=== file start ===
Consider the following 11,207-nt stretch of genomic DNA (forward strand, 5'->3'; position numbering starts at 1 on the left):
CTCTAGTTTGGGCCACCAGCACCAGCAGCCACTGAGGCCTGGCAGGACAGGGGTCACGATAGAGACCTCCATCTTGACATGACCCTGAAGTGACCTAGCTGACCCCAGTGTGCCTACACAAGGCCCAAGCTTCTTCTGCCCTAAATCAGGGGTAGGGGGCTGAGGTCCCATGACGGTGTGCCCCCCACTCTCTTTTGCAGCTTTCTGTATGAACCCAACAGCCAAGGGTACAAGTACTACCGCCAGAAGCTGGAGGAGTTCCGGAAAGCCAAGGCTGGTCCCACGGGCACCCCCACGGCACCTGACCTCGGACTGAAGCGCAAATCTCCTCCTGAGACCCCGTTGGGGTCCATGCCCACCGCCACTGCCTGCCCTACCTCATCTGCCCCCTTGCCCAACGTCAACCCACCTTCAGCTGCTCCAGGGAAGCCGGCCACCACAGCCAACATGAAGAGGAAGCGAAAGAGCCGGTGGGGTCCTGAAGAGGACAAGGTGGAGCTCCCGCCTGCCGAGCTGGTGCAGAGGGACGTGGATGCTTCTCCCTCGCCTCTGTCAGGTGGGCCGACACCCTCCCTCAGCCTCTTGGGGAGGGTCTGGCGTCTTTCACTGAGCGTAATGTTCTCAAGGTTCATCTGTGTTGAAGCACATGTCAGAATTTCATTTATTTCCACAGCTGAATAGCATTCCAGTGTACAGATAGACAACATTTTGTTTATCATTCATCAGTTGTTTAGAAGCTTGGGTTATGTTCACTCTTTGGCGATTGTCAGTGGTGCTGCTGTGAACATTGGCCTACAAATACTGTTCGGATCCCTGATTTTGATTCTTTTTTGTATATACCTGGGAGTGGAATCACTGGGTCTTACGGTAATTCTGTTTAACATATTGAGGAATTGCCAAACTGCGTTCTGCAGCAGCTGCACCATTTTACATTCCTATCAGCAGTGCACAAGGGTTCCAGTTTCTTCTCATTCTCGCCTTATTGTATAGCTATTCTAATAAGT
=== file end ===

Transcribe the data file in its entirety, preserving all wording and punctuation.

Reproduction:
Consider the following 11,207-nt stretch of genomic DNA (forward strand, 5'->3'; position numbering starts at 1 on the left):
CTCTAGTTTGGGCCACCAGCACCAGCAGCCACTGAGGCCTGGCAGGACAGGGGTCACGATAGAGACCTCCATCTTGACATGACCCTGAAGTGACCTAGCTGACCCCAGTGTGCCTACACAAGGCCCAAGCTTCTTCTGCCCTAAATCAGGGGTAGGGGGCTGAGGTCCCATGACGGTGTGCCCCCCACTCTCTTTTGCAGCTTTCTGTATGAACCCAACAGCCAAGGGTACAAGTACTACCGCCAGAAGCTGGAGGAGTTCCGGAAAGCCAAGGCTGGTCCCACGGGCACCCCCACGGCACCTGACCTCGGACTGAAGCGCAAATCTCCTCCTGAGACCCCGTTGGGGTCCATGCCCACCGCCACTGCCTGCCCTACCTCATCTGCCCCCTTGCCCAACGTCAACCCACCTTCAGCTGCTCCAGGGAAGCCGGCCACCACAGCCAACATGAAGAGGAAGCGAAAGAGCCGGTGGGGTCCTGAAGAGGACAAGGTGGAGCTCCCGCCTGCCGAGCTGGTGCAGAGGGACGTGGATGCTTCTCCCTCGCCTCTGTCAGGTGGGCCGACACCCTCCCTCAGCCTCTTGGGGAGGGTCTGGCGTCTTTCACTGAGCGTAATGTTCTCAAGGTTCATCTGTGTTGAAGCACATGTCAGAATTTCATTTATTTCCACAGCTGAATAGCATTCCAGTGTACAGATAGACAACATTTTGTTTATCATTCATCAGTTGTTTAGAAGCTTGGGTTATGTTCACTCTTTGGCGATTGTCAGTGGTGCTGCTGTGAACATTGGCCTACAAATACTGTTCGGATCCCTGATTTTGATTCTTTTTTGTATATACCTGGGAGTGGAATCACTGGGTCTTACGGTAATTCTGTTTAACATATTGAGGAATTGCCAAACTGCGTTCTGCAGCAGCTGCACCATTTTACATTCCTATCAGCAGTGCACAAGGGTTCCAGTTTCTTCTCATTCTCGCCTTATTGTATAGCTATTCTAATAAGT